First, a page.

Large portraits of some of its most illustrious alumni hang against the faded yellow walls of Pachaiyappa’s College, one of Chennai’s oldest educational institutions. Noted mathematician Ramanujan and former Tamil Nadu Chief Minister CN Annadurai are among its many alumni. Mahatma Gandhi, BR Ambedkar and Swami Vivekananda have also walked through this institution’s narrow corridors.
On Friday, the college celebrated its 175th anniversary at a grand function attended by Tamil Nadu Chief Minister E Palanisamy. As souvenirs were distributed to attendees, a large helium balloon loomed overhead. It bore an image of the college emblem – Pachaiyappa Mudaliar blessing a child. This prosperous Madras merchant, who died in 1794, had left behind a sizeable endowment for religious purposes in his will. The will, however, was subject to litigation for decades. In 1842, a portion of his bequest was finally used to start a preparatory school for Hindu students in Broadway, Chennai. It was upgraded to a college in 1889. The college campus moved to its current location in Poonamallee High Road in northern Chennai in the 1940s.
“The legacy of this college is very profound,” said Arasi, the head of the English department. “But the link between our history and the present is missing. Our students need to take the institution forward just like the previous batches.”
Today, the college is literally a shadow of its past. Several buildings in its 43-acre campus are crumbling. College alumni say that the members of the Pachaiyappa Trust Board – against whom charges of corruption have been levelled – are to blame for this. Others lament that the institution’s academic standards have fallen. They say that the institution – which once produced a number of parliamentarians, Indian Administrative Service officers, academicians and authors – is now mainly known for its unruly students and violence on campus.
The college buildings are constructed in the Indo-Saracenic style, which incorporates traditional structural techniques with colonial architecture. The buildings require urgent restoration work. The hostel buildings are in particularly bad shape.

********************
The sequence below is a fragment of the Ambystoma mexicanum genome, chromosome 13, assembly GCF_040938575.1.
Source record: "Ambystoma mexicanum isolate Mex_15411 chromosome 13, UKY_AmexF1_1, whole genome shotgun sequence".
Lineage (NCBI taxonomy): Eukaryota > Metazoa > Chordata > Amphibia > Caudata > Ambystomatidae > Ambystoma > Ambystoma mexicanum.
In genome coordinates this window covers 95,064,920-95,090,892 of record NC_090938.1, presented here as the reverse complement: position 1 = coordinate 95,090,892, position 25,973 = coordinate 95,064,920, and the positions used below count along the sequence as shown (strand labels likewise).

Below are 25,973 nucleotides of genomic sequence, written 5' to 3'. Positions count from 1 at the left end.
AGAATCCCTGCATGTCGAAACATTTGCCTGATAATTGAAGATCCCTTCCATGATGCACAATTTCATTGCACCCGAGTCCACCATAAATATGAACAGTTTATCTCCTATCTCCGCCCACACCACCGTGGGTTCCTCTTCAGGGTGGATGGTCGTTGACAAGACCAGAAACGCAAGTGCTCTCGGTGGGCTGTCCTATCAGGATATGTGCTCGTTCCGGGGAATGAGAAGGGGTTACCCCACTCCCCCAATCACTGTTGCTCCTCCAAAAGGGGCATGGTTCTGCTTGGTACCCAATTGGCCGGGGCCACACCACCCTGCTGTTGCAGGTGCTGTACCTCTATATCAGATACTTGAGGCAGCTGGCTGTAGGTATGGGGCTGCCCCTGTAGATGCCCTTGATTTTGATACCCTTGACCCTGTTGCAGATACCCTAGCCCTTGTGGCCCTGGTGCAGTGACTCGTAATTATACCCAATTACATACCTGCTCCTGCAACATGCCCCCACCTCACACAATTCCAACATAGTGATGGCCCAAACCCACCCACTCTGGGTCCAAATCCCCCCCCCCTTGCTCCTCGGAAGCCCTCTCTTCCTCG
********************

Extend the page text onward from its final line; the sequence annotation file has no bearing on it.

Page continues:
The faculty of Pachaiyappa’s College acknowledges that the institute lacks physical infrastructure, but says these problems are being addressed. “In the academic blocks, we have made tremendous improvement,” said TKS Vilalan, the head of the Economics department. “We still have a problem in the hostel side. We are pressurising the management to come forward and reconstruct these parts.”
Arasi said that plans were underway to renovate the library.
The faculty disagrees with claims that the college is now better known for its unruly students than academics.
Vilalan pointed out that Pachaiyappa’s has always been a college for students from downtrodden and backward communities, and has given them the space to grow and flourish. “Most of them are first-time graduates,” added Uma Rajan, the head of the Botany Department. “It is only 10% of students who are not coming to college who are doing all sorts of mischievous activities. That is due to their family background, because their parents are not taking any initiative in controlling them.”
She said that the institution produces one of the largest number of PhD students in the state. “At least 11 of 18 departments offer PhD programmes,” Rajan said.
Graffiti exhorting students to join the Students’ Federation of India is scrawled on several exterior walls of the college buildings. While student activism on campus is discouraged today, the college has a long legacy of student participation in public affairs. This dates even before the Quit India Movement of 1942, said city historian Venkatesh Ramakrishnan.
He said at that time, all of Tamil Nadu was against the Quit India movement, but students of Pachaiyappa’s College played a prominent part in it. Since their hostel was near a railway station, they would stop trains from proceeding. In the 1980s, student activism in the college was so rampant that its administration kept the wide main gates of the campus permanently closed. “Students were sent in by the turnstile gates to restrict fast movements of large crowds,” said Ramakrishnan.
Today, Pachaiyappa’s College students still find themselves at odds with law enforcement agencies. The police often enter the campus when students get into fights, said some students.
But that was the only downside, according to one of them. “This is a very relaxed college,” said Prem, a final year philosophy student. “We can attend classes or bunk them, we get good food, we can loaf around if we want to, there are no issues. As long as the police remains outside we are happy.”